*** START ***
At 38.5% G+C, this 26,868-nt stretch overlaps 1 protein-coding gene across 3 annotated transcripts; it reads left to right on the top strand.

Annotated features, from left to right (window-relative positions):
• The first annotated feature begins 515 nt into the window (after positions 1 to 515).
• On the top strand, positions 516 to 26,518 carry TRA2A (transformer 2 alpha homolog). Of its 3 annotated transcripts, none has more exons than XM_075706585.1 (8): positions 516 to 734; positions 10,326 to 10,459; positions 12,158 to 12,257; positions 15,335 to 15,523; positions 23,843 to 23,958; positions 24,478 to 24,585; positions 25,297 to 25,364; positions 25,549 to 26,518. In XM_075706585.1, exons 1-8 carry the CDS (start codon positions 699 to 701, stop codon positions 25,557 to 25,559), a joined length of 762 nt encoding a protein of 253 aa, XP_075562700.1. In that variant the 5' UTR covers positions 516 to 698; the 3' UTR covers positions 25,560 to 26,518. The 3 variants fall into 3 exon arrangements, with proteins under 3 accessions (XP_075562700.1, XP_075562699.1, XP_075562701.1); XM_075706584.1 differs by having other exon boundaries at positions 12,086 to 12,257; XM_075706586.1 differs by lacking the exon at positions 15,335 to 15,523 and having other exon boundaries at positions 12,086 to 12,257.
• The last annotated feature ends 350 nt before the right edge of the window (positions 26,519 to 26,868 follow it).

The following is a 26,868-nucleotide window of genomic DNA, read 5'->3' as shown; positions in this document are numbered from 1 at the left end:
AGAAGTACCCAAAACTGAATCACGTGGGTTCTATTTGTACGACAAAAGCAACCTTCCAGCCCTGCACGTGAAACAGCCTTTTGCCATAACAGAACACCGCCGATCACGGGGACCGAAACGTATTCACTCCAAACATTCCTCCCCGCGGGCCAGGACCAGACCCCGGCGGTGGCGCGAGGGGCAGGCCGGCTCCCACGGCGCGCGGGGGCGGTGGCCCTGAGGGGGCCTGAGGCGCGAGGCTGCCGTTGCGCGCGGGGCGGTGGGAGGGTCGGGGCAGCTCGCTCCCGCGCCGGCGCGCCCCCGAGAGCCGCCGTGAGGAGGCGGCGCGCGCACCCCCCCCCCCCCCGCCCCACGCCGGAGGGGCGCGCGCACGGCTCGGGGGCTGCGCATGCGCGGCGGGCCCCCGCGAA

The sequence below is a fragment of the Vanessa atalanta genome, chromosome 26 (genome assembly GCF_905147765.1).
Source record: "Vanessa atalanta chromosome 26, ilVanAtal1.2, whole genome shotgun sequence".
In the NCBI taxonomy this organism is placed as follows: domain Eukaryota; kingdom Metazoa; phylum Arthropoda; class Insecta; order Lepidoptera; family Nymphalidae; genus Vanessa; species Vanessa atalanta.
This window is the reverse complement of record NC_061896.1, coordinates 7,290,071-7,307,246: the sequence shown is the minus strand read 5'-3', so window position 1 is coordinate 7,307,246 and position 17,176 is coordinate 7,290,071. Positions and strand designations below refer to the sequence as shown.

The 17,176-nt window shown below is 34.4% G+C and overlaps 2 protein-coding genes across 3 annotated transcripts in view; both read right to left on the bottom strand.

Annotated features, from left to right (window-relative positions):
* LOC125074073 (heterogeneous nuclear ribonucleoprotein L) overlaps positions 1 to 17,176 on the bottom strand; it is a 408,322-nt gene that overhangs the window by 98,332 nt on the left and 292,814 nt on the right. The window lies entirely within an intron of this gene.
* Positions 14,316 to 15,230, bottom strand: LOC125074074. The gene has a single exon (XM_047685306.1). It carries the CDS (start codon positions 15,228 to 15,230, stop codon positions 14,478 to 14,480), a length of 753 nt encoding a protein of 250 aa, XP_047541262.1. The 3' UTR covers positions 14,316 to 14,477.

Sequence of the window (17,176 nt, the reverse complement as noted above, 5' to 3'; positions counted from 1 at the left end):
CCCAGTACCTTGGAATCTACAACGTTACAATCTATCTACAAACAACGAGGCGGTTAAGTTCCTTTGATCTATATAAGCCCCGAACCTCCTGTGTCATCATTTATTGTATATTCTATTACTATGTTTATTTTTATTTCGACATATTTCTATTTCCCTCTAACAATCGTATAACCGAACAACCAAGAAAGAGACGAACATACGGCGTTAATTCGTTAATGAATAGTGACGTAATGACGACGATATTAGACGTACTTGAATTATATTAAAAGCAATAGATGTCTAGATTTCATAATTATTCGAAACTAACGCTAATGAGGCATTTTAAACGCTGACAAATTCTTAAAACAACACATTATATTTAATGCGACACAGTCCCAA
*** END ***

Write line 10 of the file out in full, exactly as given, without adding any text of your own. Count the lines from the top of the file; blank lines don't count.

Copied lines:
In the NCBI taxonomy this organism is placed as follows: domain Eukaryota; kingdom Metazoa; phylum Arthropoda; class Insecta; order Lepidoptera; family Nymphalidae; genus Vanessa; species Vanessa atalanta.